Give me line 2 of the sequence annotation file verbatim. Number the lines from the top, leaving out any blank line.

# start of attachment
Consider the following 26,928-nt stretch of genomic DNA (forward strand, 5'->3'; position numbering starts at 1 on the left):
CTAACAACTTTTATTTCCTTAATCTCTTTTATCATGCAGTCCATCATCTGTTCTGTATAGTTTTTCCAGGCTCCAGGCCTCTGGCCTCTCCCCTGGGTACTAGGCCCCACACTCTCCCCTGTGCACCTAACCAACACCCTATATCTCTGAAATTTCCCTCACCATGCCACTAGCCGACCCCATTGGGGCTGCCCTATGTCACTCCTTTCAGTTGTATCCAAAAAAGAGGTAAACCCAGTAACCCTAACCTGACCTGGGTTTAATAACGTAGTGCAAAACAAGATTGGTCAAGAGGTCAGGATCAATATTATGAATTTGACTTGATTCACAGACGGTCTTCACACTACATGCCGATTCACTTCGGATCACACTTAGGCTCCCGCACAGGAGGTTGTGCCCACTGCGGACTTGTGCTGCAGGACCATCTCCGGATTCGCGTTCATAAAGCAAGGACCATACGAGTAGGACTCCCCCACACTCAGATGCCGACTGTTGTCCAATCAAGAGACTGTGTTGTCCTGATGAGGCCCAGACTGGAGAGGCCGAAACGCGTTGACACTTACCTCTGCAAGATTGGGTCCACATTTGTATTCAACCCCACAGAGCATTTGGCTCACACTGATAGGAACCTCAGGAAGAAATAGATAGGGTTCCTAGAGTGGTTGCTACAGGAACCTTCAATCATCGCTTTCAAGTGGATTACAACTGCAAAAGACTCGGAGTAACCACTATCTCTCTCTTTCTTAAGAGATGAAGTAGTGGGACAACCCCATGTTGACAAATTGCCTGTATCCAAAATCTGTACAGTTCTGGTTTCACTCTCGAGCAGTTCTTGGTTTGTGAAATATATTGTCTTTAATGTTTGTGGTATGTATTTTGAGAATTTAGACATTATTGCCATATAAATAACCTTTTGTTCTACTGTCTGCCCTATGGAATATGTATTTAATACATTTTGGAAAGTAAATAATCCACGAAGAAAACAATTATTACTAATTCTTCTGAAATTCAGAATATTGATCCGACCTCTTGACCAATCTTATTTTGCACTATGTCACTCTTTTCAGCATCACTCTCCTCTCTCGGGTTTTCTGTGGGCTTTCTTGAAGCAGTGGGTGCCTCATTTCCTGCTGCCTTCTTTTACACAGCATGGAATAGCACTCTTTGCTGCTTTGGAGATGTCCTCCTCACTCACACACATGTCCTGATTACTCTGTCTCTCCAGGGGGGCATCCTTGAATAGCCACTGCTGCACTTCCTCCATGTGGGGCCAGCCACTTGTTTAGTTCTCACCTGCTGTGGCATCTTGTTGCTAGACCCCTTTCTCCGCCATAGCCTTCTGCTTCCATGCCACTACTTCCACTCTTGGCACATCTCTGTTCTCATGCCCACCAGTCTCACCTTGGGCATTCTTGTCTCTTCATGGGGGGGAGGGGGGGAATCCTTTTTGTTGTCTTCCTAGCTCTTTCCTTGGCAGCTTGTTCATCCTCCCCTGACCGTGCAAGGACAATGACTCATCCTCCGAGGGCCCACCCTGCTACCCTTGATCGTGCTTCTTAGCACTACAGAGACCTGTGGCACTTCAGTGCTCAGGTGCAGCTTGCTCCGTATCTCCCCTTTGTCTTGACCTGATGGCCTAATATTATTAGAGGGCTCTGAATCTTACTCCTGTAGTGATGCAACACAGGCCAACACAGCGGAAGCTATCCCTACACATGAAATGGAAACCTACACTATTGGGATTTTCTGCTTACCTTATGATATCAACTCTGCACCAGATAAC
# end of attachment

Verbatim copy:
CTAACAACTTTTATTTCCTTAATCTCTTTTATCATGCAGTCCATCATCTGTTCTGTATAGTTTTTCCAGGCTCCAGGCCTCTGGCCTCTCCCCTGGGTACTAGGCCCCACACTCTCCCCTGTGCACCTAACCAACACCCTATATCTCTGAAATTTCCCTCACCATGCCACTAGCCGACCCCATTGGGGCTGCCCTATGTCACTCCTTTCAGTTGTATCCAAAAAAGAGGTAAACCCAGTAACCCTAACCTGACCTGGGTTTAATAACGTAGTGCAAAACAAGATTGGTCAAGAGGTCAGGATCAATATTATGAATTTGACTTGATTCACAGACGGTCTTCACACTACATGCCGATTCACTTCGGATCACACTTAGGCTCCCGCACAGGAGGTTGTGCCCACTGCGGACTTGTGCTGCAGGACCATCTCCGGATTCGCGTTCATAAAGCAAGGACCATACGAGTAGGACTCCCCCACACTCAGATGCCGACTGTTGTCCAATCAAGAGACTGTGTTGTCCTGATGAGGCCCAGACTGGAGAGGCCGAAACGCGTTGACACTTACCTCTGCAAGATTGGGTCCACATTTGTATTCAACCCCACAGAGCATTTGGCTCACACTGATAGGAACCTCAGGAAGAAATAGATAGGGTTCCTAGAGTGGTTGCTACAGGAACCTTCAATCATCGCTTTCAAGTGGATTACAACTGCAAAAGACTCGGAGTAACCACTATCTCTCTCTTTCTTAAGAGATGAAGTAGTGGGACAACCCCATGTTGACAAATTGCCTGTATCCAAAATCTGTACAGTTCTGGTTTCACTCTCGAGCAGTTCTTGGTTTGTGAAATATATTGTCTTTAATGTTTGTGGTATGTATTTTGAGAATTTAGACATTATTGCCATATAAATAACCTTTTGTTCTACTGTCTGCCCTATGGAATATGTATTTAATACATTTTGGAAAGTAAATAATCCACGAAGAAAACAATTATTACTAATTCTTCTGAAATTCAGAATATTGATCCGACCTCTTGACCAATCTTATTTTGCACTATGTCACTCTTTTCAGCATCACTCTCCTCTCTCGGGTTTTCTGTGGGCTTTCTTGAAGCAGTGGGTGCCTCATTTCCTGCTGCCTTCTTTTACACAGCATGGAATAGCACTCTTTGCTGCTTTGGAGATGTCCTCCTCACTCACACACATGTCCTGATTACTCTGTCTCTCCAGGGGGGCATCCTTGAATAGCCACTGCTGCACTTCCTCCATGTGGGGCCAGCCACTTGTTTAGTTCTCACCTGCTGTGGCATCTTGTTGCTAGACCCCTTTCTCCGCCATAGCCTTCTGCTTCCATGCCACTACTTCCACTCTTGGCACATCTCTGTTCTCATGCCCACCAGTCTCACCTTGGGCATTCTTGTCTCTTCATGGGGGGGAGGGGGGGAATCCTTTTTGTTGTCTTCCTAGCTCTTTCCTTGGCAGCTTGTTCATCCTCCCCTGACCGTGCAAGGACAATGACTCATCCTCCGAGGGCCCACCCTGCTACCCTTGATCGTGCTTCTTAGCACTACAGAGACCTGTGGCACTTCAGTGCTCAGGTGCAGCTTGCTCCGTATCTCCCCTTTGTCTTGACCTGATGGCCTAATATTATTAGAGGGCTCTGAATCTTACTCCTGTAGTGATGCAACACAGGCCAACACAGCGGAAGCTATCCCTACACATGAAATGGAAACCTACACTATTGGGATTTTCTGCTTACCTTATGATATCAACTCTGCACCAGATAAC